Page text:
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Istio v1.0 Service Mesh Released with Feature “Ready for Production Use”

| by Daniel Bryant Follow 760 Followers on Aug 01, 2018. Estimated reading time: 5 minutes |

At the Google Cloud Next 2018 event, held in San Francisco last week, the release schedule of the Istio v1.0 service mesh was announced. This week has seen the formal v1.0 release of the open platform that aims to make it easy to "create a network of deployed services with load balancing, service-to-service authentication, monitoring, and more, without any changes in service code". Key new features include cross-cluster mesh support, fine-grained traffic flow control, and the ability to incrementally roll out mutual TLS across a mesh.

Istio is an open source platform that effectively acts as a control plane to the Envoy proxy data plane. Although Google appears to be leading the project, many other organisations are actively contributing, including Lyft (home of the Envoy proxy), IBM, Pivotal, Cisco, Red Hat and VMware.

The Istio control plane architecture consists of the Mixer for control and usage policies, Pilot for traffic management, and Citadel for identity and credential management. The Envoy data plane is deployed alongside services that are to be included within a mesh via the use of the sidecar pattern. All service-to-service communication is then intercepted by the Envoy sidecars, from which the policies specified in the control plane are enforced, and telemetry collected.

Istio service mesh architecture
Istio architecture (Image taken from Istio documentation)

 

The Istio blog announcement of the 1.0 release states that several new features have been added since the previous 0.8 release, and in addition the Istio team has "marked many of our existing features as Beta signaling that they're ready for production use" (although there has been some debate on Twitter about the meaning of "beta" in this context). The recommended method to install Istio into a Kubernetes cluster is now via the official Helm chart, although other options are documented. Installation guides are also provided for systems that use Docker and HashiCorp's Consul (and, although untested, a HashiCorp Nomad installation guide is also provided).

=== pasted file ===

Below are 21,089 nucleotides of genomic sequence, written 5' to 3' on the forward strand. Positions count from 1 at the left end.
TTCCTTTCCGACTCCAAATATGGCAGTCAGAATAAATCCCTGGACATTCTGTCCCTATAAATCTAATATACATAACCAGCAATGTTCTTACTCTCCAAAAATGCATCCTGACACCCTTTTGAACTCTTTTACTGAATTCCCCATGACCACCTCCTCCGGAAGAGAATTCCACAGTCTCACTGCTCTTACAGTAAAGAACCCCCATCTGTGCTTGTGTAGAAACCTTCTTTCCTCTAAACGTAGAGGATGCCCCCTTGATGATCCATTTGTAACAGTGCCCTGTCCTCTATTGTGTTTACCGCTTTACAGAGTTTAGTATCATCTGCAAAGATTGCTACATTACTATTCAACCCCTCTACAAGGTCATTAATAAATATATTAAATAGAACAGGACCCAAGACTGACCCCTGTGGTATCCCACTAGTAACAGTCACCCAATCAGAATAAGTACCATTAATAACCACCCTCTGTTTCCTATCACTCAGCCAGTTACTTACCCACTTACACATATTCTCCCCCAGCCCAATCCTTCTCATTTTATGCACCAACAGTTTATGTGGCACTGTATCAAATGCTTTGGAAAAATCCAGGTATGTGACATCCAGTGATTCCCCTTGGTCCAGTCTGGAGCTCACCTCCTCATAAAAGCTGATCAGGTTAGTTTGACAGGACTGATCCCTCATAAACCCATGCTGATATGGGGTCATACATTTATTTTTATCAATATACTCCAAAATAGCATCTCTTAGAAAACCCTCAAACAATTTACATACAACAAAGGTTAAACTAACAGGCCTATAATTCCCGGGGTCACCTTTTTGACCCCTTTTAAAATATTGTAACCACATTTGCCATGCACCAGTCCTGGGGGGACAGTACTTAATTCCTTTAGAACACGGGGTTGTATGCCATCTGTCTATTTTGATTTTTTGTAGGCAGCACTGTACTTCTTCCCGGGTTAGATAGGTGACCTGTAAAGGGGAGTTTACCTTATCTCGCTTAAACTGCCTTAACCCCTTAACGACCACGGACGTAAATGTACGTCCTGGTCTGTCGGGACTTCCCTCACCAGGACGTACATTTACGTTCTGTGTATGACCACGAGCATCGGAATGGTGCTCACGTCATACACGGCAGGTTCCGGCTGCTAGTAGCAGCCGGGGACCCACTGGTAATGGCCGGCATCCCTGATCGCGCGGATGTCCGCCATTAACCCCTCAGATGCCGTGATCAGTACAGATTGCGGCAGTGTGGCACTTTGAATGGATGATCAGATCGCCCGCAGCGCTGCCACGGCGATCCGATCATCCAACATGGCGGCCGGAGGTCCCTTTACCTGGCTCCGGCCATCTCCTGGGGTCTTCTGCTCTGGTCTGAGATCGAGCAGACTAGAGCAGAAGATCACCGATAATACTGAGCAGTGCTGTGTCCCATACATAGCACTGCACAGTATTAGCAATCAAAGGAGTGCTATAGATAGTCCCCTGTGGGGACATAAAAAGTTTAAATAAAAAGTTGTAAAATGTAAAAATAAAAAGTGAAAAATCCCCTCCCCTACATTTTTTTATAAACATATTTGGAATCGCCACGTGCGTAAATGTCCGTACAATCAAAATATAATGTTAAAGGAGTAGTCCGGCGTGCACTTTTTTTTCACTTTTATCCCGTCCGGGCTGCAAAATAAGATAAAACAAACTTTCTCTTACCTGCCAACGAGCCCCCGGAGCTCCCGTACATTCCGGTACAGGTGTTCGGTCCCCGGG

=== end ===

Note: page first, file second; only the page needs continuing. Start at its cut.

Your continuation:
Multiple Kubernetes clusters can now be added to a single mesh, which enables "cross-cluster communication and consistent policy enforcement". This feature is beta, and the installation instructions caution that "a production environment might require additional steps or more complex deployment options." There is also an open issue (Istio issue #4822), in which a restart of any Istio service pod in the control plane cluster causes connections from remote clusters to break.

Also released in beta are Networking APIs that enable fine-grained control over the flow of traffic through a mesh. The documentation states that explicitly modeling ingress and egress concerns using Gateways allows operators to "control the network topology and meet access security requirements at the edge".

Mutual TLS (mTLS) can now be rolled out incrementally across a mesh without requiring all clients of an Istio-managed service to be updated in a big bang fashion. The Istio authentication policy provides a "PERMISSIVE" mode to overcome the issue of some services not having an Envoy sidecar to support communication via mTLS. Once this mode is enabled, a service can take both HTTP and mutual TLS traffic. After the migration is complete the permissive mode should be removed in order to enforce TLS on all communication within the mesh.